Palaeontological Collection


The palaeontological collection contains over 1 million fossils, collected from all over the world, tracing the history of life on Earth from over 3000 million years ago to the present day.

When Adam Sedgwick became Woodwardian Professor in 1818 the Museum held around 10,000 fossils. Sedgwick was responsible for greatly expanding the fossil collection through donations and purchases. He was well acquainted with a number of collectors of the period, including Mary Anning, from whom he purchased several ichthyosaur specimens, now on display in the Museum. By the time of his death in 1873 the collection had grown to nearly half a million specimens.

The collections contains over 7,000 British type specimens (specimens used to describe a new species) and over 21,000 specimens illustrated in the scientific literature. The collection is still growing, mainly as a result of the research activities of the Department of Earth Sciences. Material is also acquired from other scientific institutions and members of the public.

The Museum holds a large collection of fossils reflecting the geology of Cambridgeshire and its region. Many of these are related to the local exploitation of mineral resources in the area for example brick making (Oxford and Kimmeridge Clay fossils) and phosphate mineral extraction and cement manufacture (Neolithic - Bronze Age peat, River Cam gravels and Cambridge Greensand fossils).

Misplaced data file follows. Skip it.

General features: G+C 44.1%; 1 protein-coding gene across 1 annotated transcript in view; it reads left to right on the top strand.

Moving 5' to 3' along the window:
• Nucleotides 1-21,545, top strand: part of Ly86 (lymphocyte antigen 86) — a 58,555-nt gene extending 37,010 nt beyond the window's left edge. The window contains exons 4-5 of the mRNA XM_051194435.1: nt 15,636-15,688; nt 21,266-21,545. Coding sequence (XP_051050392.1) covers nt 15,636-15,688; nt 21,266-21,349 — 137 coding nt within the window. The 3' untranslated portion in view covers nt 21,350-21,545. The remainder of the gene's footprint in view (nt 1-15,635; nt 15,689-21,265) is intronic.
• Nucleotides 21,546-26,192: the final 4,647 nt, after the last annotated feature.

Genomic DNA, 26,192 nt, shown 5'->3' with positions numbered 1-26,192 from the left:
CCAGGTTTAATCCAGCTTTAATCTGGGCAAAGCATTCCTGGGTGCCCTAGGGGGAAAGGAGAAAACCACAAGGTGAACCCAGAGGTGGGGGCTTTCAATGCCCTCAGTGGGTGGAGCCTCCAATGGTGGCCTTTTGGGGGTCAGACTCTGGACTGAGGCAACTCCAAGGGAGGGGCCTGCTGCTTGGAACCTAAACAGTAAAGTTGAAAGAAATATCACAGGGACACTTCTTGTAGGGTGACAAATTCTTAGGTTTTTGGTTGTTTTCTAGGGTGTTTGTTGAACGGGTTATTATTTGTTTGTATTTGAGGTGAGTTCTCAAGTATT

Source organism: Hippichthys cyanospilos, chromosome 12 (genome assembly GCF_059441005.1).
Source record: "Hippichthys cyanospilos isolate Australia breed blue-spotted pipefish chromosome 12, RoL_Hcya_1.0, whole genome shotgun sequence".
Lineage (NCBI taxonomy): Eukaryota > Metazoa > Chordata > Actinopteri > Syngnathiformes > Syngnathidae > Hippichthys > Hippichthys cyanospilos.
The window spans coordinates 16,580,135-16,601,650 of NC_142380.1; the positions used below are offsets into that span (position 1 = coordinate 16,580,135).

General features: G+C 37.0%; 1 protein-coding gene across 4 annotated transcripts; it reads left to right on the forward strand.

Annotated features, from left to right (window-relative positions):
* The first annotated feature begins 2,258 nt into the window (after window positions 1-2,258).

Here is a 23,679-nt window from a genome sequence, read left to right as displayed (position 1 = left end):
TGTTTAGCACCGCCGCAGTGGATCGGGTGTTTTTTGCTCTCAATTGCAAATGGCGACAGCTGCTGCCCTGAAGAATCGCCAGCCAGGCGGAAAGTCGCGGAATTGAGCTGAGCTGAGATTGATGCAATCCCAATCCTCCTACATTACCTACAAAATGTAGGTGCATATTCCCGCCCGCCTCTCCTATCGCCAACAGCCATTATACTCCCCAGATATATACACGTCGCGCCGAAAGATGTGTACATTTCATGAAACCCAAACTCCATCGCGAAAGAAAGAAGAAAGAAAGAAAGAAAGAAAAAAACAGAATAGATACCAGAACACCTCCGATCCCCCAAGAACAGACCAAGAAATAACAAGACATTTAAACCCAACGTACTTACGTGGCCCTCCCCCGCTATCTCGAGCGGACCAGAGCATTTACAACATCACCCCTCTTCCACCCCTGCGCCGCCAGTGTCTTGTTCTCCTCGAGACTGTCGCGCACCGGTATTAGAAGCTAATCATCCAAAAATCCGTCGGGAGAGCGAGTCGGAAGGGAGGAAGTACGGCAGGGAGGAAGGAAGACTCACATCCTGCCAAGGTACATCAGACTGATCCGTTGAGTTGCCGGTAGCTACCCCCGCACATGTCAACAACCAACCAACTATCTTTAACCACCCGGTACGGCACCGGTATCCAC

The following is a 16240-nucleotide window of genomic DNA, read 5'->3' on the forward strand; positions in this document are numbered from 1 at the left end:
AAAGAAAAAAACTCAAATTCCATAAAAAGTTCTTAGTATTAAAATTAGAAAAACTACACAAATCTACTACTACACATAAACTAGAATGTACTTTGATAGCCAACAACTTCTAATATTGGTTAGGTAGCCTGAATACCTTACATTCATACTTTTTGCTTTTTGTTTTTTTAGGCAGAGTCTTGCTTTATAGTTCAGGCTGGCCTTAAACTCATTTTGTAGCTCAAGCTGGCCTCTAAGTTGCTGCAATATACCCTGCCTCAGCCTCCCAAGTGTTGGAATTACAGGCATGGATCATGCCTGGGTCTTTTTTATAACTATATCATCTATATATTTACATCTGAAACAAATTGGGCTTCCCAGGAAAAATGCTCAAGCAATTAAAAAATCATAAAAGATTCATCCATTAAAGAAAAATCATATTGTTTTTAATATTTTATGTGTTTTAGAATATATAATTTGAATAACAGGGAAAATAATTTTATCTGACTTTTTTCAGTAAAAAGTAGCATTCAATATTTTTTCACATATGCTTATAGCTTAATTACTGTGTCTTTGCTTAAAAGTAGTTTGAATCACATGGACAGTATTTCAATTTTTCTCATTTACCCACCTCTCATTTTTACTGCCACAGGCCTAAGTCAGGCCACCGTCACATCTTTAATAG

Monday to Friday
10:00 to 13:00 & 14:00 to 17:00

Saturday
10:00 to 16:00 

Sunday
Closed



Fifty years ago, Cambridge mineralogist, Dr Stuart Agrell was given VIP treatment and a police escort after flying into Heathrow from the USA because he was carrying a bag full of very precious rock material. The samples were amongst the most expensive ever collected as they had been retrieved from the moon by two of the American Apollo 11 mission astronauts. The programme of their investigation was a remarkable and unprecedented example of international scientific collaboration, which still continues.

Stuart Agrell on the underground with a carpet bag of rocks from the Apollo 11 missionGuess what I’ve got in my bag? 50 years ago, Cambridge mineralogist, Stuart Agrell nonchalantly carried some of the most valuable rocks ever collected back to Cambridge in his holdall. (© Mirrorpix, reproduced with permission)




Two of the University of Cambridge’s museums, the Sedgwick Museum of Earth Sciences and Museum of Zoology have been shortlisted for the prestigious Family Friendly Museum Award, it was announced today.